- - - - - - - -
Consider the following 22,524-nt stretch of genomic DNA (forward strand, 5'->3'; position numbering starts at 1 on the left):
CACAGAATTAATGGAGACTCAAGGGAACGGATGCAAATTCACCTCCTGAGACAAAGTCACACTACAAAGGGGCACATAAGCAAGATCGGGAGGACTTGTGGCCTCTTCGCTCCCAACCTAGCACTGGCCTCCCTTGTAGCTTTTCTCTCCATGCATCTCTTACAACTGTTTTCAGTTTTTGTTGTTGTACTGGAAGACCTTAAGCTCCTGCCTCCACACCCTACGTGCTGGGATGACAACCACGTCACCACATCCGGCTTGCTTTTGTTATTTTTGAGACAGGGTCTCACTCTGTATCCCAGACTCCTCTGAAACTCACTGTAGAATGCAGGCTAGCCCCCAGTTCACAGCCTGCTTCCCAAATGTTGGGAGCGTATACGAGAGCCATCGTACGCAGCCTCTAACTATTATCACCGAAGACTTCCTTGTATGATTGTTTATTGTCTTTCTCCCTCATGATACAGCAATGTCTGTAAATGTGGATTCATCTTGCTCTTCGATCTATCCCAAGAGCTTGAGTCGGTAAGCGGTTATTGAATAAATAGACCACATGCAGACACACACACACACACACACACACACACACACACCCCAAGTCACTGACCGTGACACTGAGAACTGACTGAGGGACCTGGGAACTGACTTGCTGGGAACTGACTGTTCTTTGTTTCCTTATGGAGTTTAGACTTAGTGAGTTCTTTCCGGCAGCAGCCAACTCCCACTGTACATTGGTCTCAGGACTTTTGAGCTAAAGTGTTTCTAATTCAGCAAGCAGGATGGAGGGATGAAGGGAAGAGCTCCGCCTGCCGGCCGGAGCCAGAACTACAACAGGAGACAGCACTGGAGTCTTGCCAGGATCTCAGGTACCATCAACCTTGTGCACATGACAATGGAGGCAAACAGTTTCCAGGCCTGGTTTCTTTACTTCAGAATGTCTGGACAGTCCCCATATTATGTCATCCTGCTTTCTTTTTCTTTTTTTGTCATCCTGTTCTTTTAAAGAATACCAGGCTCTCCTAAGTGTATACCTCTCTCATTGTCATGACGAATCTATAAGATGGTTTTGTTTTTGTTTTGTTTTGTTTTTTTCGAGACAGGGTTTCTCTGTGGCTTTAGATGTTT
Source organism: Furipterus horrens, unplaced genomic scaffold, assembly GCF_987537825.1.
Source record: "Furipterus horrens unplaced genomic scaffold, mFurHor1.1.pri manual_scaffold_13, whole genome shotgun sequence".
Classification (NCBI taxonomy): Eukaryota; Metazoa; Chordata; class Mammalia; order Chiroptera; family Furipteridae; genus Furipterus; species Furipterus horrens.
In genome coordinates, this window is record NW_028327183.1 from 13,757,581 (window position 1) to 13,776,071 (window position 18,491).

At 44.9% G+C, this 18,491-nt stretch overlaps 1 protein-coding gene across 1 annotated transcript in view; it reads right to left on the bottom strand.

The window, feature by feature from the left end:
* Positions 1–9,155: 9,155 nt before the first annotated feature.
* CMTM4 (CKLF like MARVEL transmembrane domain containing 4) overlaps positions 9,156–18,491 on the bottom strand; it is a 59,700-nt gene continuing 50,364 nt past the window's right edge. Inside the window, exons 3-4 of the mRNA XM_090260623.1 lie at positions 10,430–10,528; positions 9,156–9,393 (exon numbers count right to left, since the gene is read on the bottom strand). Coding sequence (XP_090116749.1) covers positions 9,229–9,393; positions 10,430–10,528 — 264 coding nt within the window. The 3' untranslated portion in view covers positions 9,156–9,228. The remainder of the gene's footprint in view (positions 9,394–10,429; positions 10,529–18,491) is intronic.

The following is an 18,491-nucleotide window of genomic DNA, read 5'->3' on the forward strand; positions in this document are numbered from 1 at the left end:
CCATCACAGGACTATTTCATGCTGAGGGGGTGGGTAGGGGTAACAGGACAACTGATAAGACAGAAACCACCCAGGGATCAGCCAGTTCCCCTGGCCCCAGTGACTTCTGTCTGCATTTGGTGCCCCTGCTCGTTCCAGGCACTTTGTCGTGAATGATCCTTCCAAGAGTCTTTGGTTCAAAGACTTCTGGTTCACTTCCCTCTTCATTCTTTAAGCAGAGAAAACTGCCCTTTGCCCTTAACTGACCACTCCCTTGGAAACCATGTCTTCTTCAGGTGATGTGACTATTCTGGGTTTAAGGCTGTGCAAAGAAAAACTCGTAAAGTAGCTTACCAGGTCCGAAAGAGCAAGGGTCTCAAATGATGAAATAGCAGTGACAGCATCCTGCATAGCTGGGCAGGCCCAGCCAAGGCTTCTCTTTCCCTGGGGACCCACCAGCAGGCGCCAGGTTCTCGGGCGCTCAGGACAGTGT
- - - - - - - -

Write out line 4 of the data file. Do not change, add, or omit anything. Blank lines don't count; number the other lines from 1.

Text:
Source record: "Furipterus horrens unplaced genomic scaffold, mFurHor1.1.pri manual_scaffold_13, whole genome shotgun sequence".